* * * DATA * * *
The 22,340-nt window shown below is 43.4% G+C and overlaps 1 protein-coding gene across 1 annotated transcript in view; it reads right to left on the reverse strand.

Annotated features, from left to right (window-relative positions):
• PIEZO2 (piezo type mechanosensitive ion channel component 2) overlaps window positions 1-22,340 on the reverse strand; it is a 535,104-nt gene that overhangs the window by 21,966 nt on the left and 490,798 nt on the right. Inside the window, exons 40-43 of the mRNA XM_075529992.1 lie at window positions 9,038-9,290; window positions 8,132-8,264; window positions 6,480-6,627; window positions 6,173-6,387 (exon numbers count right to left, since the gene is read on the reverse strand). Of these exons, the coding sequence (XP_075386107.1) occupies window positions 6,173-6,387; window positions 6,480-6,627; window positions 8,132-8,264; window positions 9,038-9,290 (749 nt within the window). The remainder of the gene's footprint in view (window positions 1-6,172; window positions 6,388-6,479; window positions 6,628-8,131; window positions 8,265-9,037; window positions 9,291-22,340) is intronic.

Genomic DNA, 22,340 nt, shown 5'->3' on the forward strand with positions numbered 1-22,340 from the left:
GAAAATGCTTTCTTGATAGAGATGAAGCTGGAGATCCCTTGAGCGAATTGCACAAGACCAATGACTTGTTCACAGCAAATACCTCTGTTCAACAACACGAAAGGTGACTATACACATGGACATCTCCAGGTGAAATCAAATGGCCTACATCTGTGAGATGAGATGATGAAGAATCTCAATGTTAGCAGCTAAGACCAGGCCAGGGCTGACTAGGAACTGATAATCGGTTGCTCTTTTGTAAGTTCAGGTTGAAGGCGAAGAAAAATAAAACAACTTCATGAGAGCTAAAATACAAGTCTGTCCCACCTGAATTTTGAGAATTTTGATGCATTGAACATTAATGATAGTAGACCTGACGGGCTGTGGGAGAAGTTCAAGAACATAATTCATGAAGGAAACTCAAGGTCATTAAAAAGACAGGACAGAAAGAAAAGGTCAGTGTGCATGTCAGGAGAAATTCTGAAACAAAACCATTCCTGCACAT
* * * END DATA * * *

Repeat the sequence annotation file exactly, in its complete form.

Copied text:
The 22,340-nt window shown below is 43.4% G+C and overlaps 1 protein-coding gene across 1 annotated transcript in view; it reads right to left on the reverse strand.

Annotated features, from left to right (window-relative positions):
• PIEZO2 (piezo type mechanosensitive ion channel component 2) overlaps window positions 1-22,340 on the reverse strand; it is a 535,104-nt gene that overhangs the window by 21,966 nt on the left and 490,798 nt on the right. Inside the window, exons 40-43 of the mRNA XM_075529992.1 lie at window positions 9,038-9,290; window positions 8,132-8,264; window positions 6,480-6,627; window positions 6,173-6,387 (exon numbers count right to left, since the gene is read on the reverse strand). Of these exons, the coding sequence (XP_075386107.1) occupies window positions 6,173-6,387; window positions 6,480-6,627; window positions 8,132-8,264; window positions 9,038-9,290 (749 nt within the window). The remainder of the gene's footprint in view (window positions 1-6,172; window positions 6,388-6,479; window positions 6,628-8,131; window positions 8,265-9,037; window positions 9,291-22,340) is intronic.

Genomic DNA, 22,340 nt, shown 5'->3' on the forward strand with positions numbered 1-22,340 from the left:
GAAAATGCTTTCTTGATAGAGATGAAGCTGGAGATCCCTTGAGCGAATTGCACAAGACCAATGACTTGTTCACAGCAAATACCTCTGTTCAACAACACGAAAGGTGACTATACACATGGACATCTCCAGGTGAAATCAAATGGCCTACATCTGTGAGATGAGATGATGAAGAATCTCAATGTTAGCAGCTAAGACCAGGCCAGGGCTGACTAGGAACTGATAATCGGTTGCTCTTTTGTAAGTTCAGGTTGAAGGCGAAGAAAAATAAAACAACTTCATGAGAGCTAAAATACAAGTCTGTCCCACCTGAATTTTGAGAATTTTGATGCATTGAACATTAATGATAGTAGACCTGACGGGCTGTGGGAGAAGTTCAAGAACATAATTCATGAAGGAAACTCAAGGTCATTAAAAAGACAGGACAGAAAGAAAAGGTCAGTGTGCATGTCAGGAGAAATTCTGAAACAAAACCATTCCTGCACAT